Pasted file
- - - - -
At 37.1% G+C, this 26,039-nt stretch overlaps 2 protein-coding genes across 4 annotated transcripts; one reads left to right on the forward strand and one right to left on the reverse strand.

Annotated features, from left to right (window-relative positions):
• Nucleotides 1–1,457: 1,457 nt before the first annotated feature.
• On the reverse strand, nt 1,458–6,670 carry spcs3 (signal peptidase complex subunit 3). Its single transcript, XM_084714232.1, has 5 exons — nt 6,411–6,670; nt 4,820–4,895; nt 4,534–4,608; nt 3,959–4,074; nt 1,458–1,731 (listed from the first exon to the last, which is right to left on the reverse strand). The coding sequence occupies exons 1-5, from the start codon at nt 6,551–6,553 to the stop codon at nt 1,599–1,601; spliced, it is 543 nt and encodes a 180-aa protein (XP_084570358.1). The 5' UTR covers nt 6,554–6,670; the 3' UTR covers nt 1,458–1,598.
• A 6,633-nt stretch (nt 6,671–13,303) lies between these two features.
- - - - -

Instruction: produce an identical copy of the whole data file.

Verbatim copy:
At 37.1% G+C, this 26,039-nt stretch overlaps 2 protein-coding genes across 4 annotated transcripts; one reads left to right on the forward strand and one right to left on the reverse strand.

Annotated features, from left to right (window-relative positions):
• Nucleotides 1–1,457: 1,457 nt before the first annotated feature.
• On the reverse strand, nt 1,458–6,670 carry spcs3 (signal peptidase complex subunit 3). Its single transcript, XM_084714232.1, has 5 exons — nt 6,411–6,670; nt 4,820–4,895; nt 4,534–4,608; nt 3,959–4,074; nt 1,458–1,731 (listed from the first exon to the last, which is right to left on the reverse strand). The coding sequence occupies exons 1-5, from the start codon at nt 6,551–6,553 to the stop codon at nt 1,599–1,601; spliced, it is 543 nt and encodes a 180-aa protein (XP_084570358.1). The 5' UTR covers nt 6,554–6,670; the 3' UTR covers nt 1,458–1,598.
• A 6,633-nt stretch (nt 6,671–13,303) lies between these two features.